An Instrumental New Hobby

During self-isolation, some students picked up a new musical hobby to help cope with being stuck inside.


photo by Gracie Kate

Gracie Kate has enjoyed playing the banjo while self-quarantining.

Lorenzo Zottoli, Staff Writer

In times of stress, teens commonly turn to many different outlets—some athletic and some artistic. The ongoing pandemic has left kids, teens, and adults isolated with nothing to do. Health experts have concluded that learning a new instrument is actually beneficial to the mental health of an individual. Going through stressful times where the norm has completely changed, now more than ever is a good time to pick up a new skill.

Learning a new instrument over quarantine has helped Sadie Jeter, a sophomore at Virginia Tech, focus while working in her dorm.

I learned something so fun in such a depressing atmosphere.”

— Sadie Jeter

“Whenever I would get distracted or even stressed about online school, I took out my phone and searched up a video and started playing,” Jeter said. “I truly think it helped me stay focused. Learning the guitar was so fun in such a depressing atmosphere.”

Playing an instrument and learning how to read sheet music has more benefits than it may seem. Having the skill to read and learn music has had research show it can actually improve overall memory. Some students have also said it has helped them destress after long days of studying and working, helping simmer down any anxiety they may have. 

For instance, Learning to play the piano over quarantine has helped NASH junior Dillon Ferraro relax after her long days.

“One day, I kinda crashed from nerves and just sat down on the piano bench and played one of the little songs I did know—Mary Had a Little Lamb—and decompressed, Ferraro said. “Now, I’m not saying by playing that one little nursery rhyme that it just magically made me feel all better, but it for some reason helped me calm down.”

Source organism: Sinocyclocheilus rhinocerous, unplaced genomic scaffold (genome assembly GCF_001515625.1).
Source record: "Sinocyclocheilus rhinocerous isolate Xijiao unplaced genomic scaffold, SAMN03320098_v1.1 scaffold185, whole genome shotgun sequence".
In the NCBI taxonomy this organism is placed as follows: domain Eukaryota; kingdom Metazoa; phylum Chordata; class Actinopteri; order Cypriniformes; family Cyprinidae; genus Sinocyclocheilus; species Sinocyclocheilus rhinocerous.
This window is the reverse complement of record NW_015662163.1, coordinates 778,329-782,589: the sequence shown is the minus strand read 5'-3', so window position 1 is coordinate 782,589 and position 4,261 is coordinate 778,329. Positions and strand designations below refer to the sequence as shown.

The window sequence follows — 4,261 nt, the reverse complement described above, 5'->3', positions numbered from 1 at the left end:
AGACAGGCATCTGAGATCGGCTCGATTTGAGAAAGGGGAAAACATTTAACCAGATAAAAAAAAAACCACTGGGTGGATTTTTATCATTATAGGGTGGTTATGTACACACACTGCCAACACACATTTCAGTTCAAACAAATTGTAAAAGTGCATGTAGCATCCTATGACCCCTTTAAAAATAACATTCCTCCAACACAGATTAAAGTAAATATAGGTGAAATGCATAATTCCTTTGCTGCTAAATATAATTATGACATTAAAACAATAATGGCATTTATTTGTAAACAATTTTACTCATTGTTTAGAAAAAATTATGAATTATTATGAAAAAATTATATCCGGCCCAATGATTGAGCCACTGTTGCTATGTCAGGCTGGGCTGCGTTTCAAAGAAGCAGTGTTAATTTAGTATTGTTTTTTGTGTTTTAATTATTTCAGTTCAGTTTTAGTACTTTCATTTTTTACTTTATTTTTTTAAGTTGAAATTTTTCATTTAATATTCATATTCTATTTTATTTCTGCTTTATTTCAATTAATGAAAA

One of the most common reasons people play instruments is for the enjoyment of it. When you learn an instrument, you learn something that millions of other people know. It doesn’t matter what language you speak or where you are from, once you learn an instrument you are apart of that community. Around the world, all piano music is the same, all guitar music is the same, and all music for each instrument is the same. 

Learning an instrument has helped Gracie Kate, a junior at Pagosa Springs High School in Pagosa Springs, Colorado, connect with hundreds of people all around the world.

One day, I was at a yard sale with my mom and I found this big old banjo and fell in love right away.”

— Gracie Kate

“One morning my mom and I set off on our 14-day hike around Boulder, Colorado and I decided to bring my unused banjo with me,” Kate said. “Although at the time, I did not know how to play too many songs or even a chord, we ran into so many different people on the trail who were more than happy to sit down with me for a minute and teach me how to play.”

Learning a new instrument can be a daunting task at a first glance, but with time and perseverance you can open up a whole new world. Not only just helping improve your memory or help ease any nervousness, but being able to connect with more people who you never would have before.